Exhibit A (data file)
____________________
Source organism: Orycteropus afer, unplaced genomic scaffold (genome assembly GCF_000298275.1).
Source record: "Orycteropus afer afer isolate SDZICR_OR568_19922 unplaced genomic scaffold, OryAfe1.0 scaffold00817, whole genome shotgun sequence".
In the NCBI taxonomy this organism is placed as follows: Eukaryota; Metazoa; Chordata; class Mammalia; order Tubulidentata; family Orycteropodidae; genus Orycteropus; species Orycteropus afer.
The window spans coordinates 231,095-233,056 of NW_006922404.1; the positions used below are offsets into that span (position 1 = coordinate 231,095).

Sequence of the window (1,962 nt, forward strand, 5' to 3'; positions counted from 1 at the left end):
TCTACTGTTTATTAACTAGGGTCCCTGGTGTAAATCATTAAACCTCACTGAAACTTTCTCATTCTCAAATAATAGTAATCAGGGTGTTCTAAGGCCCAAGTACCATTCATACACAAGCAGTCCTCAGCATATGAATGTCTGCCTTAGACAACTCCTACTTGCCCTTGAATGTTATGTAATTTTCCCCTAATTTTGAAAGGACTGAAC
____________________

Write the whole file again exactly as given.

Source organism: Orycteropus afer, unplaced genomic scaffold (genome assembly GCF_000298275.1).
Source record: "Orycteropus afer afer isolate SDZICR_OR568_19922 unplaced genomic scaffold, OryAfe1.0 scaffold00817, whole genome shotgun sequence".
In the NCBI taxonomy this organism is placed as follows: Eukaryota; Metazoa; Chordata; class Mammalia; order Tubulidentata; family Orycteropodidae; genus Orycteropus; species Orycteropus afer.
The window spans coordinates 231,095-233,056 of NW_006922404.1; the positions used below are offsets into that span (position 1 = coordinate 231,095).

Sequence of the window (1,962 nt, forward strand, 5' to 3'; positions counted from 1 at the left end):
TCTACTGTTTATTAACTAGGGTCCCTGGTGTAAATCATTAAACCTCACTGAAACTTTCTCATTCTCAAATAATAGTAATCAGGGTGTTCTAAGGCCCAAGTACCATTCATACACAAGCAGTCCTCAGCATATGAATGTCTGCCTTAGACAACTCCTACTTGCCCTTGAATGTTATGTAATTTTCCCCTAATTTTGAAAGGACTGAAC